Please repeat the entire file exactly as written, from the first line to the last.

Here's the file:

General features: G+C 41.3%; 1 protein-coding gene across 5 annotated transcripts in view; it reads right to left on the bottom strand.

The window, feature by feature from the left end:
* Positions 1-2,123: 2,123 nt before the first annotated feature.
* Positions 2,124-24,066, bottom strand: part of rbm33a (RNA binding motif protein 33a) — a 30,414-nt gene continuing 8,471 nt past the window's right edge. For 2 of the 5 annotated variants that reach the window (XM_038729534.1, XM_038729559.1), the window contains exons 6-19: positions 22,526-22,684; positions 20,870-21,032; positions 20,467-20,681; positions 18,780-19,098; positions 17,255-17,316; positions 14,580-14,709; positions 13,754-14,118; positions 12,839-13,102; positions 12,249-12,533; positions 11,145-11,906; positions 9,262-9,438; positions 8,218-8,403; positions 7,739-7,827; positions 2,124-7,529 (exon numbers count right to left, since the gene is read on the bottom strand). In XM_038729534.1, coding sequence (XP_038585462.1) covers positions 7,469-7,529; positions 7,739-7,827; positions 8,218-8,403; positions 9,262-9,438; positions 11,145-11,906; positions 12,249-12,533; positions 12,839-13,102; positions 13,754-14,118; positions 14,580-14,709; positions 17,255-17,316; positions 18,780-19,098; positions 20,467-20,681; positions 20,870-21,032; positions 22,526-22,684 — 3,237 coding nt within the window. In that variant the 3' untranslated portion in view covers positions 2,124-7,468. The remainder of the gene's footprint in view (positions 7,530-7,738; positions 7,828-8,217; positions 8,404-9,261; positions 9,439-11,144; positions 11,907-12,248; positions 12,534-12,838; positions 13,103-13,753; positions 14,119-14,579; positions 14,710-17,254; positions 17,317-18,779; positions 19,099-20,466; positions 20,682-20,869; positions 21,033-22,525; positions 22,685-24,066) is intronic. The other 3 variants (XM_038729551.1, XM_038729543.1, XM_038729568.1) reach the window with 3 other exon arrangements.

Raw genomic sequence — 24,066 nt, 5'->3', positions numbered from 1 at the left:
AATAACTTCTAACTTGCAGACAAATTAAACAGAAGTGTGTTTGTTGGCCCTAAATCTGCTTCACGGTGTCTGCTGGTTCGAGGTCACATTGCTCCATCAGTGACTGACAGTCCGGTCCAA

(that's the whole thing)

General features: G+C 41.3%; 1 protein-coding gene across 5 annotated transcripts in view; it reads right to left on the bottom strand.

The window, feature by feature from the left end:
* Positions 1-2,123: 2,123 nt before the first annotated feature.
* Positions 2,124-24,066, bottom strand: part of rbm33a (RNA binding motif protein 33a) — a 30,414-nt gene continuing 8,471 nt past the window's right edge. For 2 of the 5 annotated variants that reach the window (XM_038729534.1, XM_038729559.1), the window contains exons 6-19: positions 22,526-22,684; positions 20,870-21,032; positions 20,467-20,681; positions 18,780-19,098; positions 17,255-17,316; positions 14,580-14,709; positions 13,754-14,118; positions 12,839-13,102; positions 12,249-12,533; positions 11,145-11,906; positions 9,262-9,438; positions 8,218-8,403; positions 7,739-7,827; positions 2,124-7,529 (exon numbers count right to left, since the gene is read on the bottom strand). In XM_038729534.1, coding sequence (XP_038585462.1) covers positions 7,469-7,529; positions 7,739-7,827; positions 8,218-8,403; positions 9,262-9,438; positions 11,145-11,906; positions 12,249-12,533; positions 12,839-13,102; positions 13,754-14,118; positions 14,580-14,709; positions 17,255-17,316; positions 18,780-19,098; positions 20,467-20,681; positions 20,870-21,032; positions 22,526-22,684 — 3,237 coding nt within the window. In that variant the 3' untranslated portion in view covers positions 2,124-7,468. The remainder of the gene's footprint in view (positions 7,530-7,738; positions 7,828-8,217; positions 8,404-9,261; positions 9,439-11,144; positions 11,907-12,248; positions 12,534-12,838; positions 13,103-13,753; positions 14,119-14,579; positions 14,710-17,254; positions 17,317-18,779; positions 19,099-20,466; positions 20,682-20,869; positions 21,033-22,525; positions 22,685-24,066) is intronic. The other 3 variants (XM_038729551.1, XM_038729543.1, XM_038729568.1) reach the window with 3 other exon arrangements.

Raw genomic sequence — 24,066 nt, 5'->3', positions numbered from 1 at the left:
AATAACTTCTAACTTGCAGACAAATTAAACAGAAGTGTGTTTGTTGGCCCTAAATCTGCTTCACGGTGTCTGCTGGTTCGAGGTCACATTGCTCCATCAGTGACTGACAGTCCGGTCCAA